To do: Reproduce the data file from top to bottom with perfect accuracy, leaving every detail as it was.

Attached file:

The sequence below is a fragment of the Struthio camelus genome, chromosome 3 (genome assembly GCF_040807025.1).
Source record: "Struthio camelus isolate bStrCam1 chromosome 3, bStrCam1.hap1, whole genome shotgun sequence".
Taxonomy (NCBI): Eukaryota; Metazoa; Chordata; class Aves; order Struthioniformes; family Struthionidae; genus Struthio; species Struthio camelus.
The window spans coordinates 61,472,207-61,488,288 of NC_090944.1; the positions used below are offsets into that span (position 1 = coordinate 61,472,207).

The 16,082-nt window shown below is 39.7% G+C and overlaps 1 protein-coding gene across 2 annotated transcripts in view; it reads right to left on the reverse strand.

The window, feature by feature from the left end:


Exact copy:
The sequence below is a fragment of the Struthio camelus genome, chromosome 3 (genome assembly GCF_040807025.1).
Source record: "Struthio camelus isolate bStrCam1 chromosome 3, bStrCam1.hap1, whole genome shotgun sequence".
Taxonomy (NCBI): Eukaryota; Metazoa; Chordata; class Aves; order Struthioniformes; family Struthionidae; genus Struthio; species Struthio camelus.
The window spans coordinates 61,472,207-61,488,288 of NC_090944.1; the positions used below are offsets into that span (position 1 = coordinate 61,472,207).

The 16,082-nt window shown below is 39.7% G+C and overlaps 1 protein-coding gene across 2 annotated transcripts in view; it reads right to left on the reverse strand.

The window, feature by feature from the left end: